Morro Bay is my new favorite place in California! Tim, Becky, Kyra, Emily, and I visited our member organization Pacific Wildlife Care in Morro Bay last week. It was my first time to that area and I was enchanted with the beautiful coast. We met several of their key personnel, including Jeannette, Marcelle, Virginia, and the president of their board, Dave. They are in the middle of baby season, so the place was hopping!
After hearing about the organization’s history from Dave, we got a tour of the facilities and met a pelican who hangs out on the roof. We saw their new pelagic pool (complete with a western grebe!) and their nice large pelican aviary with its state-of-the-art UV disinfection system. Their facility may be small, but their people are ready to spring into action at a moment’s notice in the case of a spill! They are a gung-ho group and we really appreciated their enthusiasm.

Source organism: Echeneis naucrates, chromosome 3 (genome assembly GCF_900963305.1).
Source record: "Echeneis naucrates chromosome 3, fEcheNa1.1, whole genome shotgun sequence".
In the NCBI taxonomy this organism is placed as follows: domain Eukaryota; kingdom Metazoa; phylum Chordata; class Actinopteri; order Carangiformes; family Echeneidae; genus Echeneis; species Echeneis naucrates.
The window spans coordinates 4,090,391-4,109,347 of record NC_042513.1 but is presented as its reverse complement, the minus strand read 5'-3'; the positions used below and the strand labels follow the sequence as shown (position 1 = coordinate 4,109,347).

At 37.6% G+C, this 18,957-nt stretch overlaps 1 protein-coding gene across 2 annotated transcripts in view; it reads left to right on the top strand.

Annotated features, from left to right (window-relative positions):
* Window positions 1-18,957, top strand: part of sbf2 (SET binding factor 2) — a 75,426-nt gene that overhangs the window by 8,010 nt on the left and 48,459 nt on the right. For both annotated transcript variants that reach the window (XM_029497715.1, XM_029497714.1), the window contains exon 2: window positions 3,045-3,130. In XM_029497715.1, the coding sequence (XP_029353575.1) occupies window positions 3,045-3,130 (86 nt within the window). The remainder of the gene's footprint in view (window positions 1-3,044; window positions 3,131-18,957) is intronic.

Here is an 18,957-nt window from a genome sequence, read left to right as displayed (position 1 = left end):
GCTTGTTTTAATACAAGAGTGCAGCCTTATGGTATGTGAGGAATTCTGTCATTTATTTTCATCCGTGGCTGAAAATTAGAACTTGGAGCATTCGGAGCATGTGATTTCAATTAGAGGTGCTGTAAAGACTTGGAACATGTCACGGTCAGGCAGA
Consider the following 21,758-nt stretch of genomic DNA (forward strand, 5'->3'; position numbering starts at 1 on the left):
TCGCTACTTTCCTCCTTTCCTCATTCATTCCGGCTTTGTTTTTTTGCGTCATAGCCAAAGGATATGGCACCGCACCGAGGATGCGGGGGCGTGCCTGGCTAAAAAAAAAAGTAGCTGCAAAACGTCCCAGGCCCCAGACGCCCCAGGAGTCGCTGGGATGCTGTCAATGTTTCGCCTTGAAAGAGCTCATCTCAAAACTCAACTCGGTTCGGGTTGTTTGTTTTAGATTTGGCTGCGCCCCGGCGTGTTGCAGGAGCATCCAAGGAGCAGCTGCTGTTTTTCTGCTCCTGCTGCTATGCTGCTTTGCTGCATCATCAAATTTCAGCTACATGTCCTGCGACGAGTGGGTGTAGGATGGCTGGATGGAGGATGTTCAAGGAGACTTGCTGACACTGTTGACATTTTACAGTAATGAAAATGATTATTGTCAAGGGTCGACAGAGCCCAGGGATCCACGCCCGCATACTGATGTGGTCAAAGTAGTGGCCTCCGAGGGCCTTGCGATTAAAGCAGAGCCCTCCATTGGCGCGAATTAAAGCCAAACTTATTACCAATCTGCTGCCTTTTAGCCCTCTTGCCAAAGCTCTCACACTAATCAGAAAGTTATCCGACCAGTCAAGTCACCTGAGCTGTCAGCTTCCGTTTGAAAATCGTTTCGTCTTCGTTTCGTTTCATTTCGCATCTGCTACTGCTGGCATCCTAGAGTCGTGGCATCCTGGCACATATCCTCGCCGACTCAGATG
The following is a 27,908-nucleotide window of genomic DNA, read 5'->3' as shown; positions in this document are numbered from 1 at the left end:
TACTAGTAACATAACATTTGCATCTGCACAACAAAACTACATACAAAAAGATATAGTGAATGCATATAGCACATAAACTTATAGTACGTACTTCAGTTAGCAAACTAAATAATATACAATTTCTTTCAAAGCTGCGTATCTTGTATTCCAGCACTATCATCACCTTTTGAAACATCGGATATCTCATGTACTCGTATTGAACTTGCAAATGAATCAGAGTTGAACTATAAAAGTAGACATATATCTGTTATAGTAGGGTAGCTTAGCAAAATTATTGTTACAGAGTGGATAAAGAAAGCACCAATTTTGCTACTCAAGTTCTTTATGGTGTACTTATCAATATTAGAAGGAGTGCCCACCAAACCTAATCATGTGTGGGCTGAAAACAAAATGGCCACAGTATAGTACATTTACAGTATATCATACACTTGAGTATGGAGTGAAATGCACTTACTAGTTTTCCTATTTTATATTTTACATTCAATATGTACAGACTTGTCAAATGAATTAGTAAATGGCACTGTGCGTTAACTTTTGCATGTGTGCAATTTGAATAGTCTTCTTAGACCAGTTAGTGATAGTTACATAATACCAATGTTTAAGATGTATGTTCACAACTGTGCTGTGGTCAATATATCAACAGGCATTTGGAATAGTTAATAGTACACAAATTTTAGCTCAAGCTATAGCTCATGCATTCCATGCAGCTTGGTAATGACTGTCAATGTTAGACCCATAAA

I looked at some animals for them, mostly juvenile crows and hawks, and then Marcelle took us on a little tour of the harbor, where we saw three sea otter moms and pups cavorting in the kelp. It was really exciting to see them so close. Then we walked through the cute little town and had lunch, and were joined by Mike from the Department of Fish and Game and Lisa from the Marine Mammal Center. I really felt like we were part of a network when we were sitting at lunch and chatting with folks from three different organizations — four if you include Davis!
On our way down to Morro Bay we stopped at the Monterey Bay Aquarium and met with Karl Mayer, who is head of the sea otter rehab and research program. He gave us a fabulous behind-the-scenes tour, and even dressed up in disguise for a photo op!
The sea otter pups that strand often need to be groomed by their caretakers for hours a day to keep their haircoats in good condition. This pup is scheduled to be paired with a surrogate mom, who will do a much better job grooming her, but until she is ready to be introduced, humans have to step in. The Darth Vadar disguise prevents the pups from thinking that humans are good things to approach and hang out with. After all, the goal is for the pup to be released and join the wild sea otter population, and wild sea otters don’t get their dinner from humans.
Overall, we had a great trip that was more than worth the long drive!